...The corporate looting is impervious to regulation or reform. It will continue until there is nothing left to exploit or is halted by popular revolt. It is creating frustrated and enraged populations that are being seduced in the United States, Europe and elsewhere by demagogues and protofascists. “Fascism, like socialism,” the economist Karl Polanyi wrote, “was rooted in a market society that refused to function.” Left unchecked, the present system will usher in a dystopia ruled by criminal power structures, including Wall Street, and inflict tremendous suffering and poverty on societies rent apart by global warming as well as internecine and nihilistic violence. Mexico is not an anomaly. Mexico is the future.

While the roots of revolt date back to the Reagan era, Donald Trump and his cabinet cadre have a better than average chance of being the final catalyst of upheaval. 2017 may in the not distant future be recognized as The Year of the Great Unraveling. Hold onto your hat.







10 comments:

Lorne said...

Times are becoming desperate, Mound. See what you think of this: http://www.nytimes.com/2016/12/17/business/economy/universal-basic-income-finland.html?_r=0

Is is a possible solution to the ravages of neoliberalim, or only a stop-gap measure to forestall the inevitable collapse?

Pamela Mac Neil said...

Thx. for this posting. It really puts things in perspective.Canada will not escape this unraveling , in fact this neoliberal government will be a contributor.

How many times do we have to have a complete social, economic and political collapse before
we start identifying the causes.

That would require intelligent and critical thinking, something as you said is in short supply.

I wonder how many of a societies collapses throughout history, or just even in the 20th century have been preceded by ignorance and anti-intellectualism.

I think many people living in democracies do not understand that their governments can become and are becoming authoritarian tyrants. I think they will find that out in 2017.

The Mound of Sound said...

Thanks for the NYT link, Lorne. What a guaranteed income means to society is unclear. Much depends on how it is disbursed, the manner in which it is funded and whether it can be protected from those who see in it an opportunity to be exploited by the rich and powerful.

James Galbraith has an interesting take on guaranteed income as imperative while we move into a highly automated economy. With fewer workers on the payroll, the owners of automation will naturally seek to accumulate as much of the profit as possible in their own hands. Yet that will lead to inequality that undermines the viability of the consumer market on which the robot-class ultimately depends. You may not have to pay wages to a robot but that robot won't be shopping for the products you produce either. You may reap greater profits by automated production of toilet paper but if the only arse who can afford to wipe is the billionaire next door it won't matter. Plainly the case is made for some programme of government redistribution of wealth.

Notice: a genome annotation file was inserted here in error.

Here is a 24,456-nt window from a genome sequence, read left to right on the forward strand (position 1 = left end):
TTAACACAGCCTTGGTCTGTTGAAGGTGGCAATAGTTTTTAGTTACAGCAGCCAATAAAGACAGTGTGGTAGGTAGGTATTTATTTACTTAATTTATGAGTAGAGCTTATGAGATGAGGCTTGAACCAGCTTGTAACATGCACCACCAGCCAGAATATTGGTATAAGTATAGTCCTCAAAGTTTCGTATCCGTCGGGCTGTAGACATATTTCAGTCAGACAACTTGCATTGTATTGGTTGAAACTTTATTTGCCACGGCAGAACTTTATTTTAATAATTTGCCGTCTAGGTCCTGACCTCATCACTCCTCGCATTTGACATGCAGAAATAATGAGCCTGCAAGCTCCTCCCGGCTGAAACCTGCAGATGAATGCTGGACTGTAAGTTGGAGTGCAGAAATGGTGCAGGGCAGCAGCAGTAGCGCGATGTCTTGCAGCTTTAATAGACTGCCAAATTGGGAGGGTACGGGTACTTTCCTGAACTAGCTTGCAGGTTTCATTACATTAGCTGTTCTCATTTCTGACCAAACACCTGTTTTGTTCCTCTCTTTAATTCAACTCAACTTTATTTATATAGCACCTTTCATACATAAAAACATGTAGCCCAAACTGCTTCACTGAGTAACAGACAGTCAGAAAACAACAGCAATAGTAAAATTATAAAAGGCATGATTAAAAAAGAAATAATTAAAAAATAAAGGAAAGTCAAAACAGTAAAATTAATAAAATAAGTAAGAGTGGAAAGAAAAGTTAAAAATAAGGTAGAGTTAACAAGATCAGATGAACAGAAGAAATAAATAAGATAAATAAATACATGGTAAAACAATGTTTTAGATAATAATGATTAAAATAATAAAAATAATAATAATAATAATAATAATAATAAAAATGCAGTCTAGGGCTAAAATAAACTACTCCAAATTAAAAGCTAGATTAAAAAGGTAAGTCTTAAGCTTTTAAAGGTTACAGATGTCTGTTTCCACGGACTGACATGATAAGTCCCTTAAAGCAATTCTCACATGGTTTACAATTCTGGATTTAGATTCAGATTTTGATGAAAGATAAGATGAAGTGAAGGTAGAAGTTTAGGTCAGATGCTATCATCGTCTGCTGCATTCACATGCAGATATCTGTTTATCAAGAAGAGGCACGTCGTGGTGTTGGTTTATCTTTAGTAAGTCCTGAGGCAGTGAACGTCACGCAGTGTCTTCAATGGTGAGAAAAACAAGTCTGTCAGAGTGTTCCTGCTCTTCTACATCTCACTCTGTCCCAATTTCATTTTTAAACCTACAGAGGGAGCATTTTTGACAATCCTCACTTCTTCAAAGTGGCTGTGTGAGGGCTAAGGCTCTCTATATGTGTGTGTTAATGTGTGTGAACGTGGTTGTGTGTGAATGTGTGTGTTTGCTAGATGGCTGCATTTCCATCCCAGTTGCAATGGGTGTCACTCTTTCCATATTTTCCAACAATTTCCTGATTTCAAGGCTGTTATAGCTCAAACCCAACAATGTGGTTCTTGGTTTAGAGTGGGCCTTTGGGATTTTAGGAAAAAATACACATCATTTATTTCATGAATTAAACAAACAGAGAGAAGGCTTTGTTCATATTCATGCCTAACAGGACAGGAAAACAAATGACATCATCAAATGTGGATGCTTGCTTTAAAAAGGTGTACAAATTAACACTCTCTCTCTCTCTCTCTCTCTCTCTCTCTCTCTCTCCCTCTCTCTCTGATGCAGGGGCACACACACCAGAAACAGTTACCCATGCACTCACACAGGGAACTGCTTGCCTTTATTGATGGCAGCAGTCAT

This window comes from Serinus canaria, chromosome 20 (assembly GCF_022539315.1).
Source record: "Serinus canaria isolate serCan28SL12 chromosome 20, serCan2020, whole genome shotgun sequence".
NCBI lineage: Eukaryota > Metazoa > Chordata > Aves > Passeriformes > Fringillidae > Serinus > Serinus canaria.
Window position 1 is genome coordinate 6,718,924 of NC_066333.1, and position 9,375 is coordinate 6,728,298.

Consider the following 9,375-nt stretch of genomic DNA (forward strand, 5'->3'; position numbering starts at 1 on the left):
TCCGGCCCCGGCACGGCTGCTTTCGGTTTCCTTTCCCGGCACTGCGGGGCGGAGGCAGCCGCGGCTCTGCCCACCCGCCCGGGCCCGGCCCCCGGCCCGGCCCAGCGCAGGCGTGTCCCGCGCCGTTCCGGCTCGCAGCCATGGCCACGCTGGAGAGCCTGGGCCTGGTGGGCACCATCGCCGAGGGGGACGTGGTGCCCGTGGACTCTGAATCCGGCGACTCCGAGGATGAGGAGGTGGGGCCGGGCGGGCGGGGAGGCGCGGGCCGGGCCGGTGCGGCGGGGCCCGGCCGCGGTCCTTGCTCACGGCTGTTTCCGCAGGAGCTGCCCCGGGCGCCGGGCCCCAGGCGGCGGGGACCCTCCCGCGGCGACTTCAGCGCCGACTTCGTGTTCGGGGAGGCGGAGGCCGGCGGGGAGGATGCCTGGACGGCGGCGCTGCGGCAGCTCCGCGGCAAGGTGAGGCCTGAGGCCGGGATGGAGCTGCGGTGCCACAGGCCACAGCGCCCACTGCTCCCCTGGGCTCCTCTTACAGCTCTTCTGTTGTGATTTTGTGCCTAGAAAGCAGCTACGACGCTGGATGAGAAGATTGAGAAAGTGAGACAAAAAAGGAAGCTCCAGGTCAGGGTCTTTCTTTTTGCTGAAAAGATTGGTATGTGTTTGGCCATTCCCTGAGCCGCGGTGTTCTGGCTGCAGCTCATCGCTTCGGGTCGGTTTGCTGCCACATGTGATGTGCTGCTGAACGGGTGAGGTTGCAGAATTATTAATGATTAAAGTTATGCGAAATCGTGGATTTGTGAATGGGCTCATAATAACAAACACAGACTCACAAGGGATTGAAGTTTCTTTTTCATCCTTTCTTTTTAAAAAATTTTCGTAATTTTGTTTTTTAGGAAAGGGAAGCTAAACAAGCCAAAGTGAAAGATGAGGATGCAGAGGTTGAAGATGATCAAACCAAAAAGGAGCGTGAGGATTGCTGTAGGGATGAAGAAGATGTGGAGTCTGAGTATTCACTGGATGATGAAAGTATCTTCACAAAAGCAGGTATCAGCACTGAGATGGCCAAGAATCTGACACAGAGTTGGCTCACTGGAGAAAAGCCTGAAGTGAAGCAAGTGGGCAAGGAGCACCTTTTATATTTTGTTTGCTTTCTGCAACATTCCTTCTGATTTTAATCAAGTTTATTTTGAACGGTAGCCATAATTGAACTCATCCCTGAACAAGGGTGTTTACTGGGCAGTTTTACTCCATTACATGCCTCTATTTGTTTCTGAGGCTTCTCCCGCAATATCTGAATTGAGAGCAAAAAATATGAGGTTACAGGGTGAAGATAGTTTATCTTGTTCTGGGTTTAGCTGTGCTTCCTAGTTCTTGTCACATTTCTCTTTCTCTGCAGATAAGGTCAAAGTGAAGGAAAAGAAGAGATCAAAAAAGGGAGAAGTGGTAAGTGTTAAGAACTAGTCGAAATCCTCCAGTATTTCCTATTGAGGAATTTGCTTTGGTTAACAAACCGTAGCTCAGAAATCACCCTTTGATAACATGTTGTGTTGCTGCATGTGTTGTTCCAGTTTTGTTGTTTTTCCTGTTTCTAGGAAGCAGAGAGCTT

The Mound of Sound said...

Pamela, I would recommend two books: Diamond's "Collapse, how societies choose to succeed or fail," and James Galbraith's "Predator State."

Jared Diamond explores societal collapse by natural causes, i.e. not in the aftermath of a disastrous war. What he finds is that, 1) societies tend to collapse at their zenith, 2) that collapse occurs rapidly, and 3) that, in many cases, collapse is foreseen well in advance. It seems to be common to human nature that people will do plainly destructive things today realizing that they are bequeathing hellish conditions to those two or three generations ahead.

Benefitting today at the cost of generations to come can even be expressed in economic terms as "rational." This emerges from an ideology that sees restraint and posterity as sacrifices that are inherently irrational. That this gives rise to a nihilistic philosophy is of no importance in this perverse but now mainstream creed. Its motto is "because we can" and gives no currency to whether we should. The moral factor is discounted to irrelevance.

Anonymous said...

Anyong.....I just have to leave you with this: "I saw Trumpy kissing Puty Claus underneath the Kremlin towers so bright`. Have a great Christmas week and all the best in 2017. ASME

Owen Gray said...

An excellent -- and depressing -- post, Mound.

Anonymous said...

Well, the spelling is unravelling anyway, considering we're supposed to be Canadian. I mean, really.

The Mound of Sound said...

Point taken, Anon. The US variant does seem to be taking over and I'm not helping.

John B. said...

I always blame Microsoft.

the salamander said...

.. if you make a great leap of imagination.. and McLuhanism..
we could say the Donald is the Medium of the USA
The content is irrelevant.. the message is frightening..
He's no better & no worse.. than Putin, The Soviet's Medium & Message
No better or worse that a freak named Netanyahu in Israel
but make no mistake - they are The News.. the noise, the nasty, the creepy
and mainstream media refuses to turn off the tap that keeps on giving

They say Power Corrupts.. but these 3 dirtbag amigos are way down that road..
OK, Donald et al are building ramps to come n go from the great American Trough
but don't say Donald aint experienced.. he's been looting n screwing for decades

I do believe Trump will crash & burn..
probably taking out any remaining faith in The Dems & GOP & US election system
Americans were handed 2 evils to choose from.. and picked him.
On the face of it, its mind blowing how those two 'political' power structures
managed to bamboozle & dazzle the population
and come up with a crooked dirtbag as Commander in Chief..
I mean the crew of Air Force One will salute this turd !

Anyway.. another great essay you wrote - will review again in detail !
Always stimulating, always informative, often frightening..